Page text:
Standing behind his vow to put face-value tickets in fans’ hands, Church cancels secondary market ticket orders and releases them back to the public – Monday, Feb 27 at NOON.
Tickets available while supplies last for Eric’s show at U.S. Bank Arena in Cincinnati on April 22 at Ticketmaster.com.
Nashville, Tenn. – After witnessing the three-hour, two-set marathon show at Brooklyn’s Barclays Center merely weeks ago, Rolling Stone professed, “Eric Church sets the bar.” The exchange in energy with the audience and passion that fuels the man behind the CMA’s Album of the Year is an earned one after years of putting his fans first. Whether it is the dozens in attendance at his first performance in Bethel, New York or the 15,842 in attendance for last month’s breezy night in Brooklyn, it is that unrivaled dedication to surpassing their expectations that is driving another mission: ensuring fans’ hard-earned money is spent fairly on face-value tickets at each and every stop on his 60-plus city Holdin’ My Own Tour.
Throughout the Holdin’ My Own Tour, Eric and his team have systematically identified, cancelled and released tickets back to the public that were identified as scalper tickets. Already on the tour, Eric’s management team used a proprietary program to release thousands of tickets back to the public and fans in markets like Brooklyn, Philadelphia, Toronto, Vancouver and Boston. On Feb. 27 at noon local time, the team will release to the official ticketing website all tickets identified as scalper-purchased for the Cincinnati show.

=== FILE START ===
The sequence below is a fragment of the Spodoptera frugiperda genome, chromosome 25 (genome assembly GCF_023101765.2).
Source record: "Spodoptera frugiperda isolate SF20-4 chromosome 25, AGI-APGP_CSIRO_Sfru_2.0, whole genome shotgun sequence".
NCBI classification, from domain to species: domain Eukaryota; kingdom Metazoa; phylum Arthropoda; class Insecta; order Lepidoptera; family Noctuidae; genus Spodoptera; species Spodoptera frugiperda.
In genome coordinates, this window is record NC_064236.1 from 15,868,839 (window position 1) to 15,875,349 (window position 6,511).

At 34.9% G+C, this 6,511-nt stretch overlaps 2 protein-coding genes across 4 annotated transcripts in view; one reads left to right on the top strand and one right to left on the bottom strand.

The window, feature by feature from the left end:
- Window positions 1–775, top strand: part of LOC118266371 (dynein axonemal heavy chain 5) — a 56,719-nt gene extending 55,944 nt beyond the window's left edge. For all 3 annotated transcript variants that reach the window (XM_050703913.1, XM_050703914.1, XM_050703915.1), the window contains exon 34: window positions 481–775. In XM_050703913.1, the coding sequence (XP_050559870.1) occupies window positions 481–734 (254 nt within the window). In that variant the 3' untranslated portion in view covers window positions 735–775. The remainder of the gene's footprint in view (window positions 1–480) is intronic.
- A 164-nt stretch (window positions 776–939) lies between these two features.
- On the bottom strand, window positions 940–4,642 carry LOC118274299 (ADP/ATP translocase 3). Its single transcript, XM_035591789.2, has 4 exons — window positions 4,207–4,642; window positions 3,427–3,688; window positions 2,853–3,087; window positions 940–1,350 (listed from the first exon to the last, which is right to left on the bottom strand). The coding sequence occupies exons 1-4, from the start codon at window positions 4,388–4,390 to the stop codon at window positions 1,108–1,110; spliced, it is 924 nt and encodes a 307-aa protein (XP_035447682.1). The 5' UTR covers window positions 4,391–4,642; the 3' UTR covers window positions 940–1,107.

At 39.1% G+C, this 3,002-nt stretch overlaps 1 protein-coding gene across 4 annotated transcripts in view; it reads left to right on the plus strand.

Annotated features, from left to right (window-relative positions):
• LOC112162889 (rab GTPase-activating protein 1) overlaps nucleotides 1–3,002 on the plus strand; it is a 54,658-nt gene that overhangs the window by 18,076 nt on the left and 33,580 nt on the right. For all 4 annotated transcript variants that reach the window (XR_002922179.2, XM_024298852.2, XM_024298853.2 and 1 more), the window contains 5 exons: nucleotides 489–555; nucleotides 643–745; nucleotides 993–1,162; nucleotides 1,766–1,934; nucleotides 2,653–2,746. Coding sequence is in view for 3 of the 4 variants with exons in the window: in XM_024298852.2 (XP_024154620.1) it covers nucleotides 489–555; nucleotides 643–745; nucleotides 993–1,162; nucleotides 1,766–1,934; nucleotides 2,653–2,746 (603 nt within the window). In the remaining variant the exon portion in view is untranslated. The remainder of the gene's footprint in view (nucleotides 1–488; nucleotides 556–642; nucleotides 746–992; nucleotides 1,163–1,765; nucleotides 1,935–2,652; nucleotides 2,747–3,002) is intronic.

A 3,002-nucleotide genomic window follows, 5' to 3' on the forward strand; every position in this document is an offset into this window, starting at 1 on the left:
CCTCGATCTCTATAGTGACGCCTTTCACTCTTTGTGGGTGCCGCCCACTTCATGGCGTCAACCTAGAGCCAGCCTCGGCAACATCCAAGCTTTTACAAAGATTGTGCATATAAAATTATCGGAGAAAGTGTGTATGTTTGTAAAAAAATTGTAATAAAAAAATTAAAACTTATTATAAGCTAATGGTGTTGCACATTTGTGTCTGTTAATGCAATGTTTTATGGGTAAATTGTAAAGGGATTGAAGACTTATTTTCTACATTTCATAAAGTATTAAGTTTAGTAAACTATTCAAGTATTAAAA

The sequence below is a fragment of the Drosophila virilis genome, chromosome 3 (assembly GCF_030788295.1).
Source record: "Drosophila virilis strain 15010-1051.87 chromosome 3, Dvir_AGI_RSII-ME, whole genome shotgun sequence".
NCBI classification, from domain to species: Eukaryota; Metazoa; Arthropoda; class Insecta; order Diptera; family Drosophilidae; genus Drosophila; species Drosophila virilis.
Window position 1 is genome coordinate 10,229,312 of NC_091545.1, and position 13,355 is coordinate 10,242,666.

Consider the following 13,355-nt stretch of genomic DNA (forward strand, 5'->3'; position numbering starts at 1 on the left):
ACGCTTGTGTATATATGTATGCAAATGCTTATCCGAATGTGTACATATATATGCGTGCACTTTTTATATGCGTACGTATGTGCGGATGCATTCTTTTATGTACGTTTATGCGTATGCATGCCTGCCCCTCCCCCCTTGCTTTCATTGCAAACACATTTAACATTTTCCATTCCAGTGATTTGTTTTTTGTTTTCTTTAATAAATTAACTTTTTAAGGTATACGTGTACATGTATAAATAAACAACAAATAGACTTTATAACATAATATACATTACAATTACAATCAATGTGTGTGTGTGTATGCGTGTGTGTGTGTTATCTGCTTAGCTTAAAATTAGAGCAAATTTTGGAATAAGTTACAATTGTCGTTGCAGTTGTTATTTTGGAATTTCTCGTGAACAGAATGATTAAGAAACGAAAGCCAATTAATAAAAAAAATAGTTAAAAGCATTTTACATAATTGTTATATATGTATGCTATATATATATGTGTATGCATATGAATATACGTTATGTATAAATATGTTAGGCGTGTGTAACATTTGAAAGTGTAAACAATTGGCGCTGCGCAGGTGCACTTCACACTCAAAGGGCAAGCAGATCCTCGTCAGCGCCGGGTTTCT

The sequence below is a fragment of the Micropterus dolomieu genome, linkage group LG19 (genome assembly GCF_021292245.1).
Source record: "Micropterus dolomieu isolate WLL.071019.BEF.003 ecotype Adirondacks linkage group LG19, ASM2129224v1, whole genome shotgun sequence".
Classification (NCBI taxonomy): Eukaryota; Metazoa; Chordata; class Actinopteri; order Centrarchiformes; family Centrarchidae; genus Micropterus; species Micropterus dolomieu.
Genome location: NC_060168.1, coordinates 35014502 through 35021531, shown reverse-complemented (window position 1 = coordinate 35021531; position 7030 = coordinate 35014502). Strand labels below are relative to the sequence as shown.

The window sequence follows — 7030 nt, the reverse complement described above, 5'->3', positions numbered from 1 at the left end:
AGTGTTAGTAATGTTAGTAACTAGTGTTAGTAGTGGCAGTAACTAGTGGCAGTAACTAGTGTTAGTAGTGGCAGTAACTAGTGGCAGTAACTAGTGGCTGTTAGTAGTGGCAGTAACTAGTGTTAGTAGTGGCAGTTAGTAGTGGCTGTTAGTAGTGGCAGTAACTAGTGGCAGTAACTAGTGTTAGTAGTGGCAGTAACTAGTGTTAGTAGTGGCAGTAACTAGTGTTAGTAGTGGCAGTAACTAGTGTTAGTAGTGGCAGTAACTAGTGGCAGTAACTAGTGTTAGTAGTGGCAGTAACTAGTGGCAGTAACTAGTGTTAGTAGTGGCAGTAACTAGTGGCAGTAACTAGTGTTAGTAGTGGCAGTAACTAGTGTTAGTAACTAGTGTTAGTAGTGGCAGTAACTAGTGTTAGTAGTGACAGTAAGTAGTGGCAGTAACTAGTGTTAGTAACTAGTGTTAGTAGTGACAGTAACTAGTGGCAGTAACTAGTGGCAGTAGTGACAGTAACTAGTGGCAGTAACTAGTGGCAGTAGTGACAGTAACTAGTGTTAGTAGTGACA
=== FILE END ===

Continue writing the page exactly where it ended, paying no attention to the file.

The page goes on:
“It’s not easy. It’s time consuming and labor intensive to comb through nearly 1 million tickets,” says Fielding Logan, one of Church’s managers at Q Prime South. “Yet, Eric is leading the charge, and our team is combating these vultures, one cancellation at a time. Battling scalper efforts isn’t just identifying those individuals looming on street corners soliciting or hawking tickets anymore. It’s halting digital multi-million dollar enterprises that are sophisticated and aimed at taking advantage of the fan for profit. They embody everything we’re against.”
When Church surprise-released 2015’s Mr. Misunderstood, he did so by direct mailing more than 80,000 fans the music first. After taking 2016 off, outside of a few festival appearances, the demand for Church’s tour was palpable with scalpers recognizing the opportunity to take advantage of his fans. In return, Church cautions: “You come at us, we’re going to go after you in return. You come after our fans? Well, let’s just say we see you, we know how you are, and we’re coming for you with 10x the vengeance.”